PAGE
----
Top 10 Reasons to Unsubscribe From Hyped Diet Cultures | The Daily Star
12:00 AM, November 19, 2020 / LAST MODIFIED: 12:20 AM, November 19, 2020

Top 10 Reasons to Unsubscribe From Hyped Diet Cultures

Are you trying to lose an unrealistic amount of weight which might require you to chop off a limb to achieve?

Are you trying to adhere to a problematic standard of beauty through means of injecting non-biodegradable acrylic beads in your body?

Are you trying to bulk up in ways that can possibly result in you going blind?

Well then, you're in luck! Because I'm about to prevent you from putting your body through irreversible damage by undoing all the brainwashing carried out by the media frenzy surrounding "the perfect body" which somehow only revolves around one specific ideal of beauty.

First things first, you need to understand that the "diet secrets" shared by celebrities in fashion magazines and personal interviews will probably never work for you in reality. There are multiple reasons behind that, which is the real secret no one likes to address.

Starting with our physical health, we were all born with different body types, different health conditions. There's a very slim chance that the celebrity diet you're rooting for will actually be compatible with your body. Runway models have discussed the extreme diets they often resort to during events such as Paris Fashion Week, where they try everything from surviving on 20 pieces of edamame to eating tissue.

Lifestyle is also another major issue, considering how celebrities have an entire team of professionals assisting them in achieving that seemingly-Photoshopped appearance. There are personal chefs involved, as well as fitness trainers, and diet coaches. Take pop culture icon Beyoncé's "22 Day Diet" for instance, it requires you to completely cut out dairy, carbohydrates, fish, and poultry, coupled with hours of strenuous training routines, as seen to be carried out by Beyoncé. Popular reality TV stars, the Kardashians, are often seen advocating for detox teas and shakes, which do not appear to be approved by relevant authorities due to their dangerous side effects involving dehydration, diarrhoea, stomach cramps, and eating disorders such as bulimia. The only purpose that celebrity-endorsed diet teas serve is that of laxatives.

A regular adult is likely to spend the bulk of their day working from morning till evening outside in an office space. The regular adult has neither the time nor the energy nor the access to necessary healthcare services required to cope with diets that are extremely restrictive and physically taxing, for empty promises of a "fit body".

I'm sure you've come across the word "fit" or "in shape" a lot. I imagine you associate these words with images of a human body that either fits the mould of "36-26-36", or comes with "six-pack" abs. In reality, being fit has little to do with how your body looks or how many conventional standards of beauty it meets. The true meaning of being fit tends to easily get lost in the overflow of fad diets in popular culture, as people forget that while beauty standards change by the decade, the factors responsible for our health do not. Our physical fitness depends on how strong our vitals are, and how comfortable we are in our own skin.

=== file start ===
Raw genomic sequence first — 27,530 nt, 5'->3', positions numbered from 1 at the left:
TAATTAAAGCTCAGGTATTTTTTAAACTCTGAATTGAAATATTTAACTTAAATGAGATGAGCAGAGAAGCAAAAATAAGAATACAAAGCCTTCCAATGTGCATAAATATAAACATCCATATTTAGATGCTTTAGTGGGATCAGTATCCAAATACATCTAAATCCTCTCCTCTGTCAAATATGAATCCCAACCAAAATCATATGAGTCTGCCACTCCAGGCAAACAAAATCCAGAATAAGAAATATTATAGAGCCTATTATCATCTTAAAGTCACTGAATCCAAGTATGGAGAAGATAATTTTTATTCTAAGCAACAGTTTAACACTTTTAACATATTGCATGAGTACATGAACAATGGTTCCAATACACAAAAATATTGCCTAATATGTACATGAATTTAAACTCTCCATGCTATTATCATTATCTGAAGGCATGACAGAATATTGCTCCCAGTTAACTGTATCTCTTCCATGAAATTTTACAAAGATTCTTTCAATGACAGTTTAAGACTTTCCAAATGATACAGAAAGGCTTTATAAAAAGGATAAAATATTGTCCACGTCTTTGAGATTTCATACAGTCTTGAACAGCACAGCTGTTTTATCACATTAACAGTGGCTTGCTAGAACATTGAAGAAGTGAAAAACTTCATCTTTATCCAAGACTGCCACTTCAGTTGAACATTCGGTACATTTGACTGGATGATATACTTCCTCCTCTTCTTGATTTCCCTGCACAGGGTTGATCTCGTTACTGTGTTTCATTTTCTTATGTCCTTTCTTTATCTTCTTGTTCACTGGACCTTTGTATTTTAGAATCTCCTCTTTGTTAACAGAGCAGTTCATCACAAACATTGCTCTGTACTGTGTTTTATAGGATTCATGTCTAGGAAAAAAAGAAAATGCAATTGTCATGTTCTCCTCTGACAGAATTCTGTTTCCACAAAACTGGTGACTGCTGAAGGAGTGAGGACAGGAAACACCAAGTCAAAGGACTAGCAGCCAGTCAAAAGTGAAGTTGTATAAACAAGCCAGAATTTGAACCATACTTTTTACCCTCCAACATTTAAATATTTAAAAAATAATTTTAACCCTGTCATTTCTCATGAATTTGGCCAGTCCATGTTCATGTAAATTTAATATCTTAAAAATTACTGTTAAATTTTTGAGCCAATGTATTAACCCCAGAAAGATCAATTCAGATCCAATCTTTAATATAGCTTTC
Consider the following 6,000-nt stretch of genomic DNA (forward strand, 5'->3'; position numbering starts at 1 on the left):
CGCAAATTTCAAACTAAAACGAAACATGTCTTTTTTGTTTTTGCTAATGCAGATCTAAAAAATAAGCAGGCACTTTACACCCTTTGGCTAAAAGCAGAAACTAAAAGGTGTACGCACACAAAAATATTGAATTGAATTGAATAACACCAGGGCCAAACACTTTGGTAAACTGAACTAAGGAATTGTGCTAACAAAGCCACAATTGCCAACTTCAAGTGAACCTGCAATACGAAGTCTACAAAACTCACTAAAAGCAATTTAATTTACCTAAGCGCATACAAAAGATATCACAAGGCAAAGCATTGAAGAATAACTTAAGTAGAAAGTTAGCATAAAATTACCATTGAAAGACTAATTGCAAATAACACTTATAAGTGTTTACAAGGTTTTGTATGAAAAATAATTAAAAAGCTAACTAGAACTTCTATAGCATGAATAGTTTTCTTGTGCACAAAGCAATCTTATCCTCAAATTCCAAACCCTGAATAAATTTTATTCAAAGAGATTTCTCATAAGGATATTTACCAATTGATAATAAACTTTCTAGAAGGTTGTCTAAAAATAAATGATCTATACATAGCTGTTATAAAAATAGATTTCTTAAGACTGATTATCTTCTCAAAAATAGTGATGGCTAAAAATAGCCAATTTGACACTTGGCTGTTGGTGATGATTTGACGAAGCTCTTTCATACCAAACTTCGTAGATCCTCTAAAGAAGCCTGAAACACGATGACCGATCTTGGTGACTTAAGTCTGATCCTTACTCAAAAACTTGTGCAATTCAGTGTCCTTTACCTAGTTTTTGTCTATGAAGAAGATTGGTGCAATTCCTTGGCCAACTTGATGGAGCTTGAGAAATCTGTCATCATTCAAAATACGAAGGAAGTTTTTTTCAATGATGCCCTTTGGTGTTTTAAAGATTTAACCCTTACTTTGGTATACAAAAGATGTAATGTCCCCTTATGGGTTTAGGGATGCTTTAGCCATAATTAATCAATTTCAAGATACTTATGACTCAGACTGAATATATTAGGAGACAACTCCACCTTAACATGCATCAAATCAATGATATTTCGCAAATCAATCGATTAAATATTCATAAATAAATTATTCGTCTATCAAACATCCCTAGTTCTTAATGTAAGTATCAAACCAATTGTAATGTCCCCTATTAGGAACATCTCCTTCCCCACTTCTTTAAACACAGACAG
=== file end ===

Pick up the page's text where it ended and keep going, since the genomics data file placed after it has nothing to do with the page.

If you live in South Asia, chances are you've been exposed to an extremely hyped diet culture that is Bollywood-centric. There are countless videos and interviews of members of the Hindi film industry speaking in favour of toxic beauty standards defined by a slim physique. It has now begun to weigh on the Bangladeshi film industry where actors are more likely to be pressured to lose weight instead of being asked to work on their craft, because filmmakers think regular people in our country always look like they go to the gym for 4 to 5 hours each day of the week. There have been earlier reports of Bengali actors collapsing on the set in the middle of shooting, due to restrictive diets required for a "pencil-thin" physique. These actors, in turn, perpetuate the toxicity even further by equating their craft of acting to solely being thin, a phenomenon illustrated by BBC's short film Leading Lady Parts (2018), where actor Florence Pugh is asked by the casting directors to be "thin and curvy", "like a twiglet", and without "baby-bearing hips", in order to land the role of a leading lady.

At this point you've probably noticed that I haven't really given you 10 reasons to dismiss diet culture. I mean, do you really need a list of 10 reasons on why you must unlearn toxic practices and prioritise your physical and psychological well-being?

Hey, why strive for uniformity in body types when you can take a leaf out of Lizzo's book on physical fitness?

The author meticulously plans out her 13 daily meals on a regular basis. Drop a 'good luck' note for her overworked digestive system at rasha.jameel@outlook.com

 

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